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I am allergic to Heparin. When I had my second heart attack, the doctor ignored the red flashing of ALLERGIC on the screen and ordered it anyway. When the nurse hung it up and started the flow, The Pirate saw the word Heparin on it and said in a loud voice, "Ma aren't you allergic to Heparin?" A nurse standing by heard him and rushed over to remove it. It caused quite a stir. The doctor was removed from ER and severely reprimanded, the company that wrote the program for meds was notified and the program was rewritten so that you can not override any flashing notice. And because the dispensing of the meds is tied to the computer system, you can't get the med to be released. It is all computer controlled and bar coded. Poo and I met with the President of BMC and the Director of the ER. They asked me what I wanted done regarded the problem of giving the wrong medicine. I told them I wanted it put on the Record of the Doctor what had happened. The computer notified every facility that had their program of the change, and made sure they got it at no expense to the facility, the new program. I wanted the computer company to absorb the cost. Those were my only two requests. I know having that on the doctor's record could follow him for the rest of his life. But his error and lackadaisical attitude about the whole incident was seen by everyone in the ER. It could have cost me my life. And possibly other patients if he continued to ignore the computer warnings. The President thought that I was being very reasonable and thanked me. About two weeks later I got a hand written letter from him thanking me for my cooperation and understanding. He told me that my two requests had been done. That letter meant more to me. He took the time out of his busy schedule to write to me on his personal stationary. That told me that he really cared about what happened. I wasn't hurt because enough of the Heparin hadn't gone through before it was removed. But I sure was shaken up.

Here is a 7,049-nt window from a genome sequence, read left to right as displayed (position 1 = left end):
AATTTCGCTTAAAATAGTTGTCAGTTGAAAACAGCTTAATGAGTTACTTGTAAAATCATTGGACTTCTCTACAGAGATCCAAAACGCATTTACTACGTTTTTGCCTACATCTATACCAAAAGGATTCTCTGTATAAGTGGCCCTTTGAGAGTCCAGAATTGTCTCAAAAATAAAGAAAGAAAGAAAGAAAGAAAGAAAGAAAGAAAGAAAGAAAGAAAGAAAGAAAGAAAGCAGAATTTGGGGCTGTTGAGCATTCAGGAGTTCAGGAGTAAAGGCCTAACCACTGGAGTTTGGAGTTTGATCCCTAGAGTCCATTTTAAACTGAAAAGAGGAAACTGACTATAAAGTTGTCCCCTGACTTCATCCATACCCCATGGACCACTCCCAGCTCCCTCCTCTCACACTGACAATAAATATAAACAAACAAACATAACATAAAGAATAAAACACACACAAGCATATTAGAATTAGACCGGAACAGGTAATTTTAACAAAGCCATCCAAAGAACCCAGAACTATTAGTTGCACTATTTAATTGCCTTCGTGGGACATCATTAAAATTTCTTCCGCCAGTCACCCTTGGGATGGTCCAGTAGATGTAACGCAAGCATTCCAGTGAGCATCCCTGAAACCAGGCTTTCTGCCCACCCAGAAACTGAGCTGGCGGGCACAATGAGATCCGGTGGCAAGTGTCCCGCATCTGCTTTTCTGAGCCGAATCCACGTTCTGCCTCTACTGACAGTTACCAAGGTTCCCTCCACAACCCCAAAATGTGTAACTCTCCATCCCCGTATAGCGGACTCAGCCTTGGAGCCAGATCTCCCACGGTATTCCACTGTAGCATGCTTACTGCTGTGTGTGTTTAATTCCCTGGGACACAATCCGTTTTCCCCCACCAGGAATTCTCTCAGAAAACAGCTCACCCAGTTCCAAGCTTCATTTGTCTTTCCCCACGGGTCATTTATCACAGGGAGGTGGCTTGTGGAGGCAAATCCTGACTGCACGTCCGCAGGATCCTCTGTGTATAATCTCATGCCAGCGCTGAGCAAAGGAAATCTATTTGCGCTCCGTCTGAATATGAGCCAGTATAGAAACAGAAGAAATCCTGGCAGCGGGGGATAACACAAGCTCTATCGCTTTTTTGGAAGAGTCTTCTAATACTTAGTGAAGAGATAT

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Old 07-21-2014, 10:07 AM   #20393